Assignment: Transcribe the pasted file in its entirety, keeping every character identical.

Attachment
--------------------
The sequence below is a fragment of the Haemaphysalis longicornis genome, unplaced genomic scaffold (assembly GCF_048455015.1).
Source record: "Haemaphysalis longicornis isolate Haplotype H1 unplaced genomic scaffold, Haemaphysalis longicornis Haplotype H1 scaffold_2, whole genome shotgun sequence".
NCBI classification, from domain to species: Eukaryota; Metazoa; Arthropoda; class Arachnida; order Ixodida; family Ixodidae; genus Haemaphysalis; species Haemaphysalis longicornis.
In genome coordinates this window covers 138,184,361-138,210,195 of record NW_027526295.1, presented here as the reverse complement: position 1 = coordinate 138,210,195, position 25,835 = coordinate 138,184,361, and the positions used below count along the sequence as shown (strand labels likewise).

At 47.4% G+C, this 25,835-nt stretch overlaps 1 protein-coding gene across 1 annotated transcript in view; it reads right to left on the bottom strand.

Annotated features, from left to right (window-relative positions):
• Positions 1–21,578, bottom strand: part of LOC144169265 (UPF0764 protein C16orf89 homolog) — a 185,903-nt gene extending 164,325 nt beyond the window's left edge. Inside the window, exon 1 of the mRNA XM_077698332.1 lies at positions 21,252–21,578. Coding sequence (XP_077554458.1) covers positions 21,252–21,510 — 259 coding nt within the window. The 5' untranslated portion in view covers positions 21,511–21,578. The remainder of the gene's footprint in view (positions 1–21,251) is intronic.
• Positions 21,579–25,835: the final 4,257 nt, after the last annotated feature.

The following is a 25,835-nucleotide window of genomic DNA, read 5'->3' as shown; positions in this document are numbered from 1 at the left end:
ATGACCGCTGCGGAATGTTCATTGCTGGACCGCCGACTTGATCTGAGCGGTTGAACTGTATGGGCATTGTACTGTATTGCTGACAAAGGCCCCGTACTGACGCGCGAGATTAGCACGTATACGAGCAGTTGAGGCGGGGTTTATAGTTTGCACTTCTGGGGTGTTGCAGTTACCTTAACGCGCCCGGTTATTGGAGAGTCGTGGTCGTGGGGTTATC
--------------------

The sequence below is a fragment of the Haemaphysalis longicornis genome, unplaced genomic scaffold (assembly GCF_048455015.1).
Source record: "Haemaphysalis longicornis isolate Haplotype H1 unplaced genomic scaffold, Haemaphysalis longicornis Haplotype H1 scaffold_2, whole genome shotgun sequence".
NCBI classification, from domain to species: Eukaryota; Metazoa; Arthropoda; class Arachnida; order Ixodida; family Ixodidae; genus Haemaphysalis; species Haemaphysalis longicornis.
In genome coordinates this window covers 138,184,361-138,210,195 of record NW_027526295.1, presented here as the reverse complement: position 1 = coordinate 138,210,195, position 25,835 = coordinate 138,184,361, and the positions used below count along the sequence as shown (strand labels likewise).

At 47.4% G+C, this 25,835-nt stretch overlaps 1 protein-coding gene across 1 annotated transcript in view; it reads right to left on the bottom strand.

Annotated features, from left to right (window-relative positions):
• Positions 1–21,578, bottom strand: part of LOC144169265 (UPF0764 protein C16orf89 homolog) — a 185,903-nt gene extending 164,325 nt beyond the window's left edge. Inside the window, exon 1 of the mRNA XM_077698332.1 lies at positions 21,252–21,578. Coding sequence (XP_077554458.1) covers positions 21,252–21,510 — 259 coding nt within the window. The 5' untranslated portion in view covers positions 21,511–21,578. The remainder of the gene's footprint in view (positions 1–21,251) is intronic.
• Positions 21,579–25,835: the final 4,257 nt, after the last annotated feature.

The following is a 25,835-nucleotide window of genomic DNA, read 5'->3' as shown; positions in this document are numbered from 1 at the left end:
ATGACCGCTGCGGAATGTTCATTGCTGGACCGCCGACTTGATCTGAGCGGTTGAACTGTATGGGCATTGTACTGTATTGCTGACAAAGGCCCCGTACTGACGCGCGAGATTAGCACGTATACGAGCAGTTGAGGCGGGGTTTATAGTTTGCACTTCTGGGGTGTTGCAGTTACCTTAACGCGCCCGGTTATTGGAGAGTCGTGGTCGTGGGGTTATC